Oct 30, 2020 06:31 PM

Experts Call to Loosen the Rules Strangling China’s Charities

Charity organizations collect materials bound for the frontline workers of Hubei province in Fuzhou, East China's Fujian province, Feb. 3.
Charity organizations collect materials bound for the frontline workers of Hubei province in Fuzhou, East China's Fujian province, Feb. 3.

Dozens of experts have written to the Chinese government calling for an overhaul of the country’s Charity Law, claiming excessive regulation is undermining the work of philanthropic organizations.

The move comes after statistics collected over several years indicated slowing growth in China’s charity sector and persistently low public interest in philanthropy.

In a set of recommendations submitted to a law enforcement group affiliated with China’s national legislature, more than 60 high-profile members of the country’s academic, political and business sectors wrote that the law in its current form is “impractical” and gives rise to “over-regulation.”

They argue that officials in charge of enforcing the law should adopt a more hands-off approach so that charities have more freedom to operate. The number of newly registered charities has declined every year since the law came into force, from 3,450 in 2017 to just 1,017 last year, statistics show.

“Over-regulation is seen as one of the most important reasons why the development of charitable organizations has been hindered since the implementation of the Charity Law,” the experts write. “These methods run counter to the objectives and stipulations of the Charity Law and in practice undermine it.”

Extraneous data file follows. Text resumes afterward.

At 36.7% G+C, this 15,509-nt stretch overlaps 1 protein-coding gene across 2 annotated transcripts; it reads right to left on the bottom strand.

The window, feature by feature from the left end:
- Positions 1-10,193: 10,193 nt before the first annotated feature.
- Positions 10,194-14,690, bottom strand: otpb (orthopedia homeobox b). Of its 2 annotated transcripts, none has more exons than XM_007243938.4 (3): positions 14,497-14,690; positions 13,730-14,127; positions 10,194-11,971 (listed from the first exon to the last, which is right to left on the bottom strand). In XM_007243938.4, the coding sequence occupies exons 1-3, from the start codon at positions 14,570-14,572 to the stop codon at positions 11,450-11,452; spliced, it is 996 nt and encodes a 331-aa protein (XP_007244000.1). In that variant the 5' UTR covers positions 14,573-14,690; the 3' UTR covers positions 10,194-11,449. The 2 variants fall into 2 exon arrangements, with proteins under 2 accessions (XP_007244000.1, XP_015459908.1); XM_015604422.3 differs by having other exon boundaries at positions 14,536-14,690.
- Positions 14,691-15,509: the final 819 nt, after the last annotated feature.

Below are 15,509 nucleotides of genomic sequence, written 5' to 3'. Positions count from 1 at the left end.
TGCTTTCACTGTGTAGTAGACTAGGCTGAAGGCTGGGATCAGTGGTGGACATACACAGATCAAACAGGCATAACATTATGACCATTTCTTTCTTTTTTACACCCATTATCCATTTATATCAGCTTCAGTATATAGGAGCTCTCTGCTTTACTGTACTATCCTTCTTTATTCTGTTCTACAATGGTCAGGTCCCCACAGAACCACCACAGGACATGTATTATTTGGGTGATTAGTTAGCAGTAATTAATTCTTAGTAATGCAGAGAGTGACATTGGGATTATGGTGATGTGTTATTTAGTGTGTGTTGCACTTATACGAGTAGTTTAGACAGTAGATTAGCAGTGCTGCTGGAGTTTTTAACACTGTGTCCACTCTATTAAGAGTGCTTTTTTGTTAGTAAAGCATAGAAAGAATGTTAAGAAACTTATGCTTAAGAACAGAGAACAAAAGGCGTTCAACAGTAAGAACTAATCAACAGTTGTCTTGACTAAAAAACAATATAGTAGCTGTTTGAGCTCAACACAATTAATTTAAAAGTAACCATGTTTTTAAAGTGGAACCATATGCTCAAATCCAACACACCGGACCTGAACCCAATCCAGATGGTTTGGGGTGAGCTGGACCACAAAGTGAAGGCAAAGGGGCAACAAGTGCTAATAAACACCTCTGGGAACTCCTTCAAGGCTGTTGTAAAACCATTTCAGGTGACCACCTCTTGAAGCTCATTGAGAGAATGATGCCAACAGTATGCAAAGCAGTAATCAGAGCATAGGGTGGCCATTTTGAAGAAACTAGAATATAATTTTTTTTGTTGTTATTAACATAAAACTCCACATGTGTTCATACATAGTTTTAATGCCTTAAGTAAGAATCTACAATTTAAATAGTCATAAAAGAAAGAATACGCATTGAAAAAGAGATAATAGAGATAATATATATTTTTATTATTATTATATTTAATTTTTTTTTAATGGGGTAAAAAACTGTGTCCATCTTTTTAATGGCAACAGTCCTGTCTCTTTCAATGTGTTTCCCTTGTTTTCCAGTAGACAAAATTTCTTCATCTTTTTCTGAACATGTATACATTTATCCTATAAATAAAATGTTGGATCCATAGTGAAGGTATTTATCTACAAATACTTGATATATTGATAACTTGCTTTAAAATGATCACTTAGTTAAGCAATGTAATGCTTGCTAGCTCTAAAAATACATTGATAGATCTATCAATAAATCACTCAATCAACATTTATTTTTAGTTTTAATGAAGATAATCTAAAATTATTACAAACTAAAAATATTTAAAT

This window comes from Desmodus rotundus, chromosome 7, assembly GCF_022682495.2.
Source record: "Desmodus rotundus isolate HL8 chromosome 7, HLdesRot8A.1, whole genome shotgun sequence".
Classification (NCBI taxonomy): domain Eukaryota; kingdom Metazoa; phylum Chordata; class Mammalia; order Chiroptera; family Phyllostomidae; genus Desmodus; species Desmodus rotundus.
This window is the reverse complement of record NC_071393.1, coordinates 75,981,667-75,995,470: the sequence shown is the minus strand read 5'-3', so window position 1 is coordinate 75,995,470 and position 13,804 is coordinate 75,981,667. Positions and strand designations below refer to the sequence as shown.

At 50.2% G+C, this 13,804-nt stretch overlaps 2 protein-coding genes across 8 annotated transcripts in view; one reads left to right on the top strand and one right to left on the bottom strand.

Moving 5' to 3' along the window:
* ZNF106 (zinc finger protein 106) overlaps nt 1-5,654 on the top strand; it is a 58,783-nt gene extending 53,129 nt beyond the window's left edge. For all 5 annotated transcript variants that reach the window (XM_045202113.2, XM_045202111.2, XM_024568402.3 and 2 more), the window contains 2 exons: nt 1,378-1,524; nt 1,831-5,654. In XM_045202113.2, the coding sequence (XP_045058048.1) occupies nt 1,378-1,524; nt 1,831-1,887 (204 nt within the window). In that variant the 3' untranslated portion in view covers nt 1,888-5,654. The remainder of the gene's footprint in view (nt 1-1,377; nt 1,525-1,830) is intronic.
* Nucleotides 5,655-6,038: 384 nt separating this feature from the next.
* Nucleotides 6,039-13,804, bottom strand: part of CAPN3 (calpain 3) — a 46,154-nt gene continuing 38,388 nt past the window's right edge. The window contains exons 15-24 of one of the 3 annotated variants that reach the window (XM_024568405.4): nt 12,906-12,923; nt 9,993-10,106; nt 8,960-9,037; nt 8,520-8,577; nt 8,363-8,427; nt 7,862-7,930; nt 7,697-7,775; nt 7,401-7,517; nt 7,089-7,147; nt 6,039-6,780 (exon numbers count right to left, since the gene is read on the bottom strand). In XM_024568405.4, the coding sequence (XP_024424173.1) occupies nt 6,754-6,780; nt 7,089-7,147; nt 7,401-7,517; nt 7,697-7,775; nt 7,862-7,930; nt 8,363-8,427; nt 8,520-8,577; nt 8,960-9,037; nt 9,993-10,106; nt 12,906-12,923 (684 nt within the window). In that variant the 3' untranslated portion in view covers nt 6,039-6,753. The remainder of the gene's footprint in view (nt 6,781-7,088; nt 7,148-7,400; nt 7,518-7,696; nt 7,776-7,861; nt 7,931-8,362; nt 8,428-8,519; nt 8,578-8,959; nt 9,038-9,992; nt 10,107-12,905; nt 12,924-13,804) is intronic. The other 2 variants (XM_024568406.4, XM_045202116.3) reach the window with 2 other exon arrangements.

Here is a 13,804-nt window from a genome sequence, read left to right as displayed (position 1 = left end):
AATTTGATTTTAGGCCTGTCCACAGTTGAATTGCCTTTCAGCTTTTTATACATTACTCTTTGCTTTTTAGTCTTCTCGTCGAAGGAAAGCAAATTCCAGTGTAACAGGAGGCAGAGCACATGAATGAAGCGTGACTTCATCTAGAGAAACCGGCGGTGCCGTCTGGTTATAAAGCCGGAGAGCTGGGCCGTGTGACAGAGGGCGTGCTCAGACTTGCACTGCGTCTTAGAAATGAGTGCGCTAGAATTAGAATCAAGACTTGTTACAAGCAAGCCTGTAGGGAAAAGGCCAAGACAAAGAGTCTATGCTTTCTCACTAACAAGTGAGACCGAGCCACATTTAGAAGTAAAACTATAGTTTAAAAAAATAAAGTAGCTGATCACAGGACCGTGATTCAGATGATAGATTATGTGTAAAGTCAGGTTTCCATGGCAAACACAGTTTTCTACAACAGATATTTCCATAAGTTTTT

Philanthropic groups in some sectors complain of “hardline” rules that prevent them from using charters that depart from official models, appointing legal representatives on a part-time basis and paying social service workers more than twice the local average salary, the recommendations say.

They advocate a review of a perceived culture of excessive bureaucracy and interventionism among law enforcement officials, which they claim stops charities from operating efficiently, puts them under pressure and makes them feel distrusted.

The experts argue the shortcomings of the law, which took effect in 2016, are directly related to the slow growth of social organizations, the comparatively small number of charities in China and a decline in the growth rate of charity donations.

China had around 6,000 registered charities by the end of last year, accounting for less than 1% of the total number of social organizations in the country.

Additionally, evidence suggests the law has done little to increase public donations to charity. No more than 27% of all donations to social enterprises in China in a given year come from private individuals, according to Wang Zhiyun, president of the Shanghai United Foundation, a philanthropic group.

Total donations to social organizations have remained largely steady since 2016, hitting a peak of 152.6 billion yuan in 2017 and falling to 127 billion yuan a year later, according to China’s Blue Book of Philanthropy, an annual record of charitable giving in the country.

The reputation of China’s charity organizations suffered a blow this year after vast numbers of public donations to groups working in Wuhan, the city at the center of the country’s Covid-19 outbreak, failed to immediately relieve acute shortages of personal protective gear for frontline medical staff.

Contact reporter Matthew Walsh ( and editor Gavin Cross (

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